People are again looking for the best way to invest in oil, as the price has bounced back from its lows.
Oil certainly tends to be one of those investments that goes in and out of fashion.
However there are legitimate reasons why you might want to invest in oil:
- To hedge the cost of petrol
- Because you think the rising price could hurt stocks
- You think supplies are running out and so it will get more valuable
- You believe inflation is a threat, so want to buy real assets
- When you were little, J. R. Ewing was your idol
To invest in oil, you don’t need to buy barrels of the stuff, though in the last bull market there was talk of hedge funds being forced to take delivery of tankers. (I’d love to see them rolling barrels down the streets of Mayfair!)
Here are four ways to invest in oil without dirtying your hands.
1. Invest in oil with an ETF
I’ve written before about using these collective vehicles to diversify your portfolio with commodities.
In short, ETFs provide an easy way to get exposure to a wide range of commodities.
The price of an oil ETF reflects the spot price of oil.
You buy the ETF just like any other share in your normal share dealing account.
- If the oil price goes up your investment rises by very close to the same amount.
- If the price falls, so does the value of your investment.
You can get exposure to the price in dollar or sterling terms, depending on which ETF you choose.
You can also bet on the price falling by shorting the ETF. I’ve known investors in oil companies attempt to hedge away their exposure to a falling price like this, although it’s an inexact science.
There some slight complications to be aware of:
- Firstly, ETFs are only as secure as the company that backs them. (This was a worry with the threat to AIG and the collapse of Lehman Brothers in 2008).
- Certain commodity ETFs buy the physical goods (at least in theory) but most use only financial instruments to get exposure.
- Finally, there is a fiddly argument about how a commodity ETF does not perfectly track the price, but rather is affect by something called cotango, which is to do with how the market sees the price changing (I’m deliberately over-simplifying). I’m not convinced this will really make a big difference to how your investment performs, although I’ve no trouble believing it adds some ‘frictional’ losses.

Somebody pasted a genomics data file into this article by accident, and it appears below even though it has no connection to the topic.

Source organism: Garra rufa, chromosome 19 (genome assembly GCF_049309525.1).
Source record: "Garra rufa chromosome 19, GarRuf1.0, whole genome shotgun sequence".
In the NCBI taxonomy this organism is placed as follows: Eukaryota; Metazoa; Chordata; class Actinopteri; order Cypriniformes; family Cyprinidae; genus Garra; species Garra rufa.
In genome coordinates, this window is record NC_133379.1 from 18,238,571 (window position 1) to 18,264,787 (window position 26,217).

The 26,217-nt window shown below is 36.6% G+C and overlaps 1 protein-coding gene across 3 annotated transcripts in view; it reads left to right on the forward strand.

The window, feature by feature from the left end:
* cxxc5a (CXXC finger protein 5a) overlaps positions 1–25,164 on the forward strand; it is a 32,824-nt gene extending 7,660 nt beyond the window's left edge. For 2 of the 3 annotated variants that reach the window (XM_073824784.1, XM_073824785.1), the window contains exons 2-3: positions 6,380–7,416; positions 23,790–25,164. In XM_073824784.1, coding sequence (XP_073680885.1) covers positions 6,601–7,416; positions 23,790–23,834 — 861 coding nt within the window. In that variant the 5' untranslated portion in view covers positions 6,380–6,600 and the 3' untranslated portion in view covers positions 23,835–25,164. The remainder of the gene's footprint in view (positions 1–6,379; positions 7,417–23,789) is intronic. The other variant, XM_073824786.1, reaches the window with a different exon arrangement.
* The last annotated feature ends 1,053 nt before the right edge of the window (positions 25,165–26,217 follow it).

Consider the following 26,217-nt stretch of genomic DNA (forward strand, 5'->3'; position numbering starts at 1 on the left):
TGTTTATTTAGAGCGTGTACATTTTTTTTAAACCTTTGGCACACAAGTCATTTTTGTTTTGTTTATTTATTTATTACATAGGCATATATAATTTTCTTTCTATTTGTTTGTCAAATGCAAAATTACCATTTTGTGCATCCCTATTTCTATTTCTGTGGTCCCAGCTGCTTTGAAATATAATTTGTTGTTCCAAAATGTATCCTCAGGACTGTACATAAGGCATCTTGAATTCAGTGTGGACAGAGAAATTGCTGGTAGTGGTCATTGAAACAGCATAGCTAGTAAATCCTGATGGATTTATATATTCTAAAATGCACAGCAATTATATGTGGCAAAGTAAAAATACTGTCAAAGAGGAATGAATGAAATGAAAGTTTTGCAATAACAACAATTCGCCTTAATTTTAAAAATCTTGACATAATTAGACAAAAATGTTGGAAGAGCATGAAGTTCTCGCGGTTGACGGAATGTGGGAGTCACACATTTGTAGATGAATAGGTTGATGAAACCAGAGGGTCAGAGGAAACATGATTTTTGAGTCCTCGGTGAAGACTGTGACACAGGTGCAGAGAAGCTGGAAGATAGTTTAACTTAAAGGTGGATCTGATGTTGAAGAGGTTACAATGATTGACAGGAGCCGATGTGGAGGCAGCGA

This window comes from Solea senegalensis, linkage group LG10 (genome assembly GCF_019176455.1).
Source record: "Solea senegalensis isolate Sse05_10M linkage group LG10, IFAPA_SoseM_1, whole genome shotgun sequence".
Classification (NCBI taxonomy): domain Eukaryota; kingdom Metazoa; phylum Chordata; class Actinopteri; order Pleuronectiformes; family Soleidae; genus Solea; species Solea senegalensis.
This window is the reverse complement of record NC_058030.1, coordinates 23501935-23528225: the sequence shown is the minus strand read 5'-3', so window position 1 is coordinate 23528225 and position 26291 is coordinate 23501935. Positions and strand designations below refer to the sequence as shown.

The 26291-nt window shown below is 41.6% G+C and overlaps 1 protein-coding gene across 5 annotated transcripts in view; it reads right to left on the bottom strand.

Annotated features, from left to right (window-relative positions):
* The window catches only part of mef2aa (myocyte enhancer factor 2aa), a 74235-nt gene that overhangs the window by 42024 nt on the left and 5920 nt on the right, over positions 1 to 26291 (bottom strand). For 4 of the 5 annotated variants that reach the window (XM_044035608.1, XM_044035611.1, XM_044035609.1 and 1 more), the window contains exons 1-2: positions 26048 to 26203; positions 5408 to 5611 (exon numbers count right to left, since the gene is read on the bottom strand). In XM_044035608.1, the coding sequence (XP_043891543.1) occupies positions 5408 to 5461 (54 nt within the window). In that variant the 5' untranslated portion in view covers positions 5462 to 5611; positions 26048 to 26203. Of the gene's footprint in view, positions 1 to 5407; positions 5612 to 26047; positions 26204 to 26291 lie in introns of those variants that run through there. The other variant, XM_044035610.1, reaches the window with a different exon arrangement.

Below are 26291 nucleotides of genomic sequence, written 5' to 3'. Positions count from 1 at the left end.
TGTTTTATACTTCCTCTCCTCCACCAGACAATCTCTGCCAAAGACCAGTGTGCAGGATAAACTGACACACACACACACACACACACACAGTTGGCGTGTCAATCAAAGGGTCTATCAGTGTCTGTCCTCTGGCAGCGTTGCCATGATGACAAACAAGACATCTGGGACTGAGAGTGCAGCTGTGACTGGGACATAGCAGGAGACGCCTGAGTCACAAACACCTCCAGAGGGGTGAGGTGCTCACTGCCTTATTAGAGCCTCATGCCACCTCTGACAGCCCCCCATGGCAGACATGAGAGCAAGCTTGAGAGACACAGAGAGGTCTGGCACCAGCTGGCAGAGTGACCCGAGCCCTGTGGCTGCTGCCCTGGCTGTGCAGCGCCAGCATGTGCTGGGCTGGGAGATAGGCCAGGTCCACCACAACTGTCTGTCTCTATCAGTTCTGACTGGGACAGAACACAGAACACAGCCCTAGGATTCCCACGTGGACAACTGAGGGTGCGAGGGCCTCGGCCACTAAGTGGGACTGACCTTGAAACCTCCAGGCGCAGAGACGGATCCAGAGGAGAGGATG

Steer clear of any ETF that uses leverage to double or triple the rise or fall of the price. It won’t double (or halve) your investment.
Leveraged ETFs are really bad news unless you’re a day-trader – they are settled daily, are costly, and they don’t do what most investors think they do.
2. Invest in oil via explorers or producers
Buying shares in oil companies is a time-honored method of getting exposure to the oil price. And for once, UK investors have it good, with a range of large, medium-sized and small cap companies.
It’s pretty clear how a rising price benefits these companies.
Oil explorers make more money when the price rises because the reserves they discover and map out are worth more money. And producers make more money by charging more for their barrels.
However it’s not a perfect correlation. Companies will also be affected by general stock market sentiment, for instance, or by the availability of finance (a particular issue for explorers, who are forever looking for cash).
If you want to purely track the price, use either ETFs or a spreadbetting account.
If you’d rather buy companies, in the UK you could look into BP and Shell at the multinational level, Cairn Energy, Dana Petroleum and Soco International at the mid cap point, or the likes of Tullow or Falkland Oil and Gas at the smaller end.
Investing in oil companies is risky, and requires different skills (or luck, tracker fans!) to investing in most other companies.
For explorers, for instance, instead of P/E ratios and growth rates, you have to evaluate possible versus probable versus proven reserves, and estimate the cost of extraction. True ‘oilies’ pour over seismic data and drilling reports to try to spot something even the analysts have missed.
Producers are a little more conventional, but most are on some level explorers or at least acquirers (because their store in the ground eventually runs out!), which takes you back to the reserves question.